What is the story of 10-year-old Bana al-Abed?

We often hear of cyber building and the misuse of social media. However, there are a few she use it to bring attention to things that matter.

Bana al-Abed, now 10, was only seven when started documenting the effects of war on Aleppo, Syria and posted them on Twitter. In no time, her Twitter posts went viral, making many people take notice of the devastation in Syria.

The Syrian Civil War

The Syrian Civil war started on March 15, 2011, with major unrest in Damascus and Aleppo, two of Syria’s important cities.

The multi-sided war is part of a wider wave of the Arab Spring in 2010. The war started, thousands of Syrians have been killed or displaced. Many have fled to other countries, living as refugees.

Taking to Twitter

Bana al-Abed was born on June 7, 2009 in Aleppo. Syria, her mother, Fatemah wad an English language teacher before the war, and her father, Ghassan, a lawyer.

Bana was only two when the war broke out in Syria. She grew up seeing destruction around her.

 She had to stop her schooling as her school was destroyed during the war. Her family, like so many others, had to struggle to find food and medicines. They lived in constant fear as bombs were dropped from the sky at random.

The international media was banned from entering the country, and there was no way for people to understand what the people of Aleppo were going through.

One day,, Bana and her mother decided to take to Twitter to share their experiences with the world. Fatemah opened Bana’s account on September 24, 2016 and the two began posting photos and videos of what was happening in Aleppo. Most of the tweets documented air strikes, hunger, destruction, displacement and death. Bana would also post pictures of herself and her routine. All the posts were in English, with help from her mother.

The world takes notice

Bana and her mother used trending hashtags and called out prominent leaders in their tweets. This led to the tweets reaching out to more people. As she started posting, the followers on her Twitter account increased and she received messages of solace from people from different parts of the world.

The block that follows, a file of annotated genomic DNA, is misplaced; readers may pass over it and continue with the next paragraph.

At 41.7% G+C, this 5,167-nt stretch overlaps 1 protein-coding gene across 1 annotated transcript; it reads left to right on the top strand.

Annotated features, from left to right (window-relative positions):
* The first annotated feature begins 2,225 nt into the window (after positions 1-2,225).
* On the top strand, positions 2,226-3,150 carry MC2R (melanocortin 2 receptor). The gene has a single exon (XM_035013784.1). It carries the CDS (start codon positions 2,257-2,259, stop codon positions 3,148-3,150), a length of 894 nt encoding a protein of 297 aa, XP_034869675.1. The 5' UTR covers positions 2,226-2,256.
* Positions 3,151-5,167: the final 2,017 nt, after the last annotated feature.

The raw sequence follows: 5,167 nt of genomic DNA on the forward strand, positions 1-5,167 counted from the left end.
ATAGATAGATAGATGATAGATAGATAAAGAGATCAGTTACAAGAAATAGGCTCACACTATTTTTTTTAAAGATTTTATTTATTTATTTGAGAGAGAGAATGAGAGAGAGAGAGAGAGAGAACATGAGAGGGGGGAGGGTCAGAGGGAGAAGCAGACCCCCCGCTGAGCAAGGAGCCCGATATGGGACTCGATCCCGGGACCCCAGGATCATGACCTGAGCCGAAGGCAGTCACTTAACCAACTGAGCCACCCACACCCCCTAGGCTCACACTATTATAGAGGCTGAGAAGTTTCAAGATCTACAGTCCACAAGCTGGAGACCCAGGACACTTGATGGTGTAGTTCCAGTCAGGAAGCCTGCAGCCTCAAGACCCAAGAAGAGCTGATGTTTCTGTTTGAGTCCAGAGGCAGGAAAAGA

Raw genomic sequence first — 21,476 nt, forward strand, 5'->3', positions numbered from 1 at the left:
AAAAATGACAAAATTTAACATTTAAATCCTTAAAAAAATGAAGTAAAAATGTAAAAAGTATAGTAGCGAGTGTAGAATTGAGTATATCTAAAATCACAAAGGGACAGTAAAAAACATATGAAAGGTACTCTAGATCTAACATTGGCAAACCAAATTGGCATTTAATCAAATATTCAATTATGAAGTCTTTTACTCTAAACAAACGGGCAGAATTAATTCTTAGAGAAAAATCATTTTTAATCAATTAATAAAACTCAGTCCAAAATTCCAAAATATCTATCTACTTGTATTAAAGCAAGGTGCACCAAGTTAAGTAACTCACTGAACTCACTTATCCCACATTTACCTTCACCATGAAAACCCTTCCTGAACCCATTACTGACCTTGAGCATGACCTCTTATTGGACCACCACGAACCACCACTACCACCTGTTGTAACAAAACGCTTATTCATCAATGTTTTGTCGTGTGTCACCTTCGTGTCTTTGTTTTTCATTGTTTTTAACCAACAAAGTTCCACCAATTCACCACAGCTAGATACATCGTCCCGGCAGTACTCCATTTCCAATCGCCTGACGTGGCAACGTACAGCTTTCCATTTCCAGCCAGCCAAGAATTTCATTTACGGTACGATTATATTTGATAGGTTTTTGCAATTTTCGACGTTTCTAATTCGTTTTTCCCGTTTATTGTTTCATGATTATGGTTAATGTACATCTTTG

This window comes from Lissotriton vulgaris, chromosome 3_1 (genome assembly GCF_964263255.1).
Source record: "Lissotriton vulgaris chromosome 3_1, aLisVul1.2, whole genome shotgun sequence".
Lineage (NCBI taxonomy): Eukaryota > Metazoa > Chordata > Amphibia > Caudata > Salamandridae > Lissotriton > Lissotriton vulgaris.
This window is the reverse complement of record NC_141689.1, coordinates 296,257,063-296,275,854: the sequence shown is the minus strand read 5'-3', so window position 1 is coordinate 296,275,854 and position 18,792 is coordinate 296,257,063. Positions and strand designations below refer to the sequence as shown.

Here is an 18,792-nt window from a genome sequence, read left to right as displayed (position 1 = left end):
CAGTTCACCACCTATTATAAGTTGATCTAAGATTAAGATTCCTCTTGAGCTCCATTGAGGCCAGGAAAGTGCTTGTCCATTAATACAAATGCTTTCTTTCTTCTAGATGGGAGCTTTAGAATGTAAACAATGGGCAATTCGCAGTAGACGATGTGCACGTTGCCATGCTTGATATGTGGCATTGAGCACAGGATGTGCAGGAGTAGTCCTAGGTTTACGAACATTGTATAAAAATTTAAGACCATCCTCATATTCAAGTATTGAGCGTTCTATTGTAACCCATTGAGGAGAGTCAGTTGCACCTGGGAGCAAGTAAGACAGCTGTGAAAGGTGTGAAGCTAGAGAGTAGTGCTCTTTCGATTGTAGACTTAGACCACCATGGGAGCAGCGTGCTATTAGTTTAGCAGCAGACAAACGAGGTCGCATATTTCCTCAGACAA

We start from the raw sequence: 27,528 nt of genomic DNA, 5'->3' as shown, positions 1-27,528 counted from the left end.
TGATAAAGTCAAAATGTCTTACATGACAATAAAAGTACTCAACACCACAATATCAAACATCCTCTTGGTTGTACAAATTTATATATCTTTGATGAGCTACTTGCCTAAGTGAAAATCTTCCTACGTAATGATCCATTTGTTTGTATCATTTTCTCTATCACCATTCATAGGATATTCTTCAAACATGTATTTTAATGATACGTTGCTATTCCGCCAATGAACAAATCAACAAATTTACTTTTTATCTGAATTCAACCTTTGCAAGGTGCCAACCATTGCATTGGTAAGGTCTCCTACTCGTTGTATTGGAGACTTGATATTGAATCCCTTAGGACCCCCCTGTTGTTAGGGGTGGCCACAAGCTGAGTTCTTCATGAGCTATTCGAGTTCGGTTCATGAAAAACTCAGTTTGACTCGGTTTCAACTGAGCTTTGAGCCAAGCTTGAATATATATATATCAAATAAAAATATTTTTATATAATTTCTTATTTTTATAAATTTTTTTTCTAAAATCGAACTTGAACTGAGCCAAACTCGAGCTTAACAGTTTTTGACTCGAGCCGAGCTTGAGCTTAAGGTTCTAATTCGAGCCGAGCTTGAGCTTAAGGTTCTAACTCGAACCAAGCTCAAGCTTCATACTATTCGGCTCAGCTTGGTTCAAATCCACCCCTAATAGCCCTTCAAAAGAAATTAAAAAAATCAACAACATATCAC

Her tweets had become so popular that writer J.K Rowling sent her an ebook of Harry Potter when she learnt that Bana couldn’t get her hands on it locally.

Later, Bana’s house was bombed but the family escaped.

In December the same year, during the 17th Aleppo Offensive (military offensive launched by the Syrian Armed Forces and allied groups against rebel-held districts in Aleppo) Bana’ account was taken down. This made people fear for her. However, he account was back two days later.

After the success of the Offensive, evacuation of rebels and civilians from Aleppo took place.

On December 19, 2016, Bana and her family were among 350 people who were evacuated to Turkey.

There, her family met the Turkish President, who in front of the international press, allowed Bana and her and her family to live in Turkey.

On May 12, 2017, Bana’s family was granted Turkish citizenship by the president.

Criticism, and a published author

While there were people who supported and encouraged Bana, there were a few who vocally criticized her account. Several people raised doubts about a seven-year-old Syrian girl speaking such good English, while others said that the account was started by her mother who used her as propaganda.

However, despite all this, Bana contains to tweet. In October 2017, Bana and her mother visited the New York City, in the U.S., meeting staffers at Twitter, visiting the United Nations headquarters, and publishing her book titled dear world: A Syrian Girl’s Story of War and Plea for Peace.

What makes her special?

Living in a war-torn country and facing criticism, Bana continued to tweet the experiences of the people of Aleppo so that the world would know what is happening and might take efforts towards peace.


Picture Credit : Google